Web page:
Looking to Teach? Here Are the Top Cities Where You Can Actually Make Bank

It’s Teacher Appreciation Week, which means gifts from overachieving students and freebies and discounts at restaurants.

But given the rash of walkouts and strikes in certain pockets of the country lately, it’s clear that many teachers feel overworked and undercompensated. In a recent interview with former public school teacher Jennifer Ross, she acknowledged working more than 60 hours most weeks and spending off time planning classroom activities.

And, according to an annual report from the U.S. Department of Education, dozens of districts across the country are facing teacher shortages (some are even begging retirees to come back to the workforce to fill the void).

But some places are bucking the trend. What about the cities that pay their teachers what they’re actually worth?

For Riverside County Superintendent Dr. Judy D. White, it’s simple: To prepare more students for college — and raise what were less-than-stellar college graduation rates — the district needed stellar teachers.

“When study after study reveals that great teachers have an enormous impact on student success, it becomes a priority for schools to focus on teacher compensation, professional development and retention strategies,” White said in an email.

Last year, White’s administration negotiated a 10% raise for about 650 teachers with the local union. Though that’s a fraction of the more than 20,000 teachers in the Riverside metropolitan area, it demonstrates why Riverside is one of the top paying metros for teachers.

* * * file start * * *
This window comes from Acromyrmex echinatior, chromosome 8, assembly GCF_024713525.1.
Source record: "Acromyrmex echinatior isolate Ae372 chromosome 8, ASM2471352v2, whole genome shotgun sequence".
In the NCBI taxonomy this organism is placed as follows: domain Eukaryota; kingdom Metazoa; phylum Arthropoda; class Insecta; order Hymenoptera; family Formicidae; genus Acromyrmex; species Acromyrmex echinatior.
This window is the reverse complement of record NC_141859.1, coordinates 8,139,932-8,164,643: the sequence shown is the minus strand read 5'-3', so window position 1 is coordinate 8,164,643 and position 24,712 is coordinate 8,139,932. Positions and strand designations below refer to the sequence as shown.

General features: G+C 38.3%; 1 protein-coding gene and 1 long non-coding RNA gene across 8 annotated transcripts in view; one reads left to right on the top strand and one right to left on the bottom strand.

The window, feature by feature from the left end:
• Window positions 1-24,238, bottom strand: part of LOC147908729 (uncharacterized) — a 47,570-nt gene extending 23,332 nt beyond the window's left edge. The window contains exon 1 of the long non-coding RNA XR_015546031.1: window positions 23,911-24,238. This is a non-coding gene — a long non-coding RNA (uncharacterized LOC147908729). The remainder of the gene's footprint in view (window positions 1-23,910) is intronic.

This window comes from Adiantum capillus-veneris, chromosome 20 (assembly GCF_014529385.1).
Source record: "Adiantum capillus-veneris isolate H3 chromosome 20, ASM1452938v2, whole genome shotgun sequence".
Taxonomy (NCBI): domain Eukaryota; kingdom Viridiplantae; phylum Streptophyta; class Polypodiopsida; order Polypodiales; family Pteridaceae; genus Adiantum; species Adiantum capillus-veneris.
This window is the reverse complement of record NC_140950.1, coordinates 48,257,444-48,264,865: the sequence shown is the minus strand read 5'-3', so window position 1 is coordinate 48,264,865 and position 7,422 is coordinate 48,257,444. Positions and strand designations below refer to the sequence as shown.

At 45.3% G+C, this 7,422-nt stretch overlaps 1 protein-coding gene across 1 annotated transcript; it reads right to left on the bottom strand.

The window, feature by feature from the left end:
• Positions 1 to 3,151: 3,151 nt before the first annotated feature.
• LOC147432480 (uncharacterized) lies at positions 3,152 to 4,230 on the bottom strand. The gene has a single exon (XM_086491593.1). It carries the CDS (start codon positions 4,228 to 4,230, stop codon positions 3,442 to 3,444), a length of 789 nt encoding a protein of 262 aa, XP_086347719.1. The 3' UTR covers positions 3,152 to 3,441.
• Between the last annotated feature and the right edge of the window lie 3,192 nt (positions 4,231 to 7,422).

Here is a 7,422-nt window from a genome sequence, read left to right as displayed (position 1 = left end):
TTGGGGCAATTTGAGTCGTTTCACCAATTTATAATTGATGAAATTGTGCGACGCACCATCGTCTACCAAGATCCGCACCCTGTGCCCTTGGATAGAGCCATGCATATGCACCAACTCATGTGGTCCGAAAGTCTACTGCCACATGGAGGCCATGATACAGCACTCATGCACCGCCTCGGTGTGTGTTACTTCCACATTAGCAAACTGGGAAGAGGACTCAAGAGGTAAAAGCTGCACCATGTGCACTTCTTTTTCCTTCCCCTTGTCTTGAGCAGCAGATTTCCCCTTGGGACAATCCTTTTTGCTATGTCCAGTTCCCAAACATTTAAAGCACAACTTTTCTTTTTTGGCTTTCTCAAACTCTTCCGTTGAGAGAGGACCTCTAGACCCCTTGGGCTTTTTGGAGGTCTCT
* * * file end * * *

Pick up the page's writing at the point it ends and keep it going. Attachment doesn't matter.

For Teacher Appreciation Week, we wanted to find the top cities for teachers — elementary, middle and high school — when it comes to annual pay. So we pulled the most recent median annual salary numbers for the 50 metropolitan areas with the most teachers from the U.S. Bureau of Labor Statistics. (We used the median to avoid the effect of outliers, such as a 30-year veteran making more than six figures.)

But we ran into one big problem: Teachers in New York City obviously get paid more than those in Cincinnati, Ohio — because the rent is too dang high in NYC.

So we adjusted for the local cost-of-living to find the real pay in the top cities for elementary, middle and high school teachers using the latest regional price parities from the U.S. Bureau of Economic Analysis.

Metro areas in California and Ohio dominate the list, mainly due to competitive teacher pay in the former and the cheap cost of living in the latter.

Here’s the full list of the 30 best places for elementary, middle and high school teachers.

Note: We’ve only listed the name of the largest city in each metro area.

The 10 Best Cities for Elementary School Teachers

Teaching elementary school has its ups and down. You get to begin molding young minds, but also have to deal with the occasional “accident.” Then again, there’s nap time, which affords you some quiet to reflect on your life choices.

Here are the top 10 cities for elementary school teacher salaries:

1. Riverside, California